The Tennessee Titans will have a difficult schedule to navigate during the 2022 season, and along with it, a tough slate of running backs.

Tennessee’s schedule will feature seven games against teams who made the playoffs in 2021, including the Buffalo Bills, Las Vegas Raiders, Kansas City Chiefs, Green Bay Packers, Cincinnati Bengals, Philadelphia Eagles and Dallas Cowboys.

In addition to those teams, some of the Titans’ other opponents, like the Denver Broncos and Los Angeles Chargers, for example, figure to be improved from last season.

As we already mentioned, with a tough slate of games comes a tough slate of running backs. The good news for Tennessee is that the defense thrived against the run in 2021, finishing as the No. 2 unit in the NFL.

If the Titans want a similar result in 2022, they’ll have to keep a lot of good running backs in check. Here are the backs Tennessee will face this coming season, ranked.

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It isn’t clear who will lead the Texans’ backfield out of the gate, but we fully expect Pierce to assume that role by the time the Texans and Titans meet for the first time in Week 8.

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With James Robinson rehabbing a torn Achilles and uncertain for the start of the season, the job appears to be Etienne’s for now; however, the jury is still out on the second-year pro after he missed all of his rookie season with a Lisfranc injury.

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After a disappointing 2020 season, Singletary was mostly the same in 2021, although he did show flashes near the end of the season. In 2022, Singletary could lose third-down snaps to rookie James Cook, which would limit his production.

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Edwards-Helaire has been an effective rusher and pass-catcher when on the field, but injuries have been an issue, with the LSU product missing 10 contests over his first two seasons.

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Jacobs has seen his numbers decline in each of the past two years since his impressive rookie campaign, and that’s even with him playing in more games than he did in 2019. In a contract year, Jacobs will have more competition for touches with Kenyan Drake and rookie Zamir White also in the mix.

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When healthy and getting the rock consistently, Sanders is a big-play threat who can impact a game in multiple ways. However, the key words there are “when healthy,” as Sanders has missed nine games since 2020.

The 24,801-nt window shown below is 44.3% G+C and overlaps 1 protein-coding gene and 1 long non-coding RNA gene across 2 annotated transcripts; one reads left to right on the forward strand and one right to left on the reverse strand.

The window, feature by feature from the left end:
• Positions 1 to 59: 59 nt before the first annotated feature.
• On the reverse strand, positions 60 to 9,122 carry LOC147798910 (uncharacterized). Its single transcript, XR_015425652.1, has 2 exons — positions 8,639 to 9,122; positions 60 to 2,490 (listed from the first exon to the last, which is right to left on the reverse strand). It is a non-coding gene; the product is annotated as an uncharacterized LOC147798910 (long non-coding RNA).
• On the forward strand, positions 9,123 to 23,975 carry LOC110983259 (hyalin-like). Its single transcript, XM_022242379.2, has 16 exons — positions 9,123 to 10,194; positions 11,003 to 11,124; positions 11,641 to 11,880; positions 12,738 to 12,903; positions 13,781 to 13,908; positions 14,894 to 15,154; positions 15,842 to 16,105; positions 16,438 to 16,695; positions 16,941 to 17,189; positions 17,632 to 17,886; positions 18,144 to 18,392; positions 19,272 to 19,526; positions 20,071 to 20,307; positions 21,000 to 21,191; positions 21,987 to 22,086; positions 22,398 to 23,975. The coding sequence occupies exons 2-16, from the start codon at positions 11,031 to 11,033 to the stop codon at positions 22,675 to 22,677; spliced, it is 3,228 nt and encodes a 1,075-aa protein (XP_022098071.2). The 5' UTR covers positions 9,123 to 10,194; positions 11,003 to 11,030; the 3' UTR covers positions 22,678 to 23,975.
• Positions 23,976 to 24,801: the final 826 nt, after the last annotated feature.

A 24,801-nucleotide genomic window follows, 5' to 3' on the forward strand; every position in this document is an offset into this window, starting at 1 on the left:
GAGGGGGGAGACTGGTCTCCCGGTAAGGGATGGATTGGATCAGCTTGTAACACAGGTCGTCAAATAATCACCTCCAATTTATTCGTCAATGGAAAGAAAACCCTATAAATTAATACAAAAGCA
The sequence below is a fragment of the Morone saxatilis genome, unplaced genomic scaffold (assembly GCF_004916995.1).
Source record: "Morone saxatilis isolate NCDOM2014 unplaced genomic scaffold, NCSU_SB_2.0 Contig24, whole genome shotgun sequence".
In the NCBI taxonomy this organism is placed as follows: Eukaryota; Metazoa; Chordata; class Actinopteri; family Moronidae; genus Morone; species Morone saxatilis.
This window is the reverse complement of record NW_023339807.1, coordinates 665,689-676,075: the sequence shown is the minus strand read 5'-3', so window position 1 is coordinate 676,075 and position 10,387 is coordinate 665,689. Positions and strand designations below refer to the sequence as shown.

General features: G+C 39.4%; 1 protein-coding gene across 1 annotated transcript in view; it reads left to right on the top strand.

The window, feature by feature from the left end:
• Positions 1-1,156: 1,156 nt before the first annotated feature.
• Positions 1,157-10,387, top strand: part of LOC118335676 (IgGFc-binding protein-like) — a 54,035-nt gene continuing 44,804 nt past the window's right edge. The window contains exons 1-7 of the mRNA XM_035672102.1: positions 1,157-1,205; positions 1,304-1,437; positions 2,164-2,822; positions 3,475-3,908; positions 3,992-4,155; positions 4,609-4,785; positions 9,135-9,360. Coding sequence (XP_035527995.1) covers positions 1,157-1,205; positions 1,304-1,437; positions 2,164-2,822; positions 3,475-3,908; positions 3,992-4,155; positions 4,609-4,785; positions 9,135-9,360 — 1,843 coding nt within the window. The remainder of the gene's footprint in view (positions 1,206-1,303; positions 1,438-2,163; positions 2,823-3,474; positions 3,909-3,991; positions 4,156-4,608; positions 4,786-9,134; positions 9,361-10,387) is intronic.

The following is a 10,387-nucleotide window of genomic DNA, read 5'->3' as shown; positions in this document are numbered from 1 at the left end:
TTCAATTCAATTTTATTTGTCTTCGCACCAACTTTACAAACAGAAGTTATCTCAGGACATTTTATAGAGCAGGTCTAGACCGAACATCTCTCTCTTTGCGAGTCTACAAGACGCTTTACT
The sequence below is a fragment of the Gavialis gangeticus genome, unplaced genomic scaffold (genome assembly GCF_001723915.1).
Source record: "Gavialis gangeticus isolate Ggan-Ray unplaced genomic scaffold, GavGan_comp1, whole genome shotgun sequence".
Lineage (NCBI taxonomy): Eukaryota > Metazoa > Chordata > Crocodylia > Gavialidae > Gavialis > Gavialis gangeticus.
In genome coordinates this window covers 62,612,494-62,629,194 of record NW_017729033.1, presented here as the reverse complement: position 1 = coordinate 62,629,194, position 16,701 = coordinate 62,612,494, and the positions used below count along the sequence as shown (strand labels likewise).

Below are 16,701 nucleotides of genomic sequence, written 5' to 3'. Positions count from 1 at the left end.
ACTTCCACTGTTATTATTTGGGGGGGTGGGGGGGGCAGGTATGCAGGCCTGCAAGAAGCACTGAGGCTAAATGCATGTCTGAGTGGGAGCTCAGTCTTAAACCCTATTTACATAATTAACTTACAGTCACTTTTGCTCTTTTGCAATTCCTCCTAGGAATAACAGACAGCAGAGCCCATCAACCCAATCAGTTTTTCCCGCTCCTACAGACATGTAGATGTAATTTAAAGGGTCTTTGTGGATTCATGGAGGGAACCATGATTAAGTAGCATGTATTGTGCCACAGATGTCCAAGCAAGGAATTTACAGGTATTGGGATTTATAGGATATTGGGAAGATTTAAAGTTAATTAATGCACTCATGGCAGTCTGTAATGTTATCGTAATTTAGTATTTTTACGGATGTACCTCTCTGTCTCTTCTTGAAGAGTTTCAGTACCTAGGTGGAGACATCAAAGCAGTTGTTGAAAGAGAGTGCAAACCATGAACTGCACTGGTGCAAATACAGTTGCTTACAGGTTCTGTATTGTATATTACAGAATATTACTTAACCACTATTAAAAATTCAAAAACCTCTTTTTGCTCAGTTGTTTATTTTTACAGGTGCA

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Williams was part of a two-headed attack in Denver last season along with Melvin Gordon, but he still managed to post over 1,200 total yards, 903 of which came on the ground. He should take on a slightly bigger role in 2022, but Gordon is still around to take touches from him.

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After playing wide receiver in college, Gibson has transitioned to running back nicely. The Memphis product has tallied over 1,000 total yards in each of his first two seasons, including a career-high 1,331 (1,037 rushing) in 2021.

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The Giants have done Barkley no favors with their putrid offensive lines in recent years, but injuries have also derailed the Penn State product. That said, Barkley has the skill set and potential to be one of the league’s best backs when healthy, something he proved over his first two seasons.

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Ekeler remains one of the best two-way backs in the NFL thanks to his abilities as a rusher and pass-catcher, but his size isn’t exactly ideal for a workhorse role. Still, if he can stay healthy, another big year is coming.

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Jones had his lowest rushing yards total since 2018 in 2021, but he also had to split work with A.J. Dillon and missed a pair of games. When at his best, Jones is capable of ripping off game-changing plays and posting monster production, and he has vastly improved as a pass-catcher.

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Following a monster start to his career, Elliott has seen his production dip over the past few years. Once thought of as the league’s best back, the potential is there for the versatile Elliott to re-enter the conversation.

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Mixon had a career year in 2021, posting personal bests in rushing yards (his 1,205 yards ranked third in the NFL), receiving yards, and touchdowns. Mixon’s production could suffer if he loses third-down work due to poor blocking, but he remains one of the league’s better pure runners.

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Taylor ran away with his first rushing crown in 2021, but that’s only because Derrick Henry missed half the season. Some are already calling Taylor the NFL’s best back, but we need to see him post another big year, and do so while outproducing Henry over the course of a full 17-game slate.

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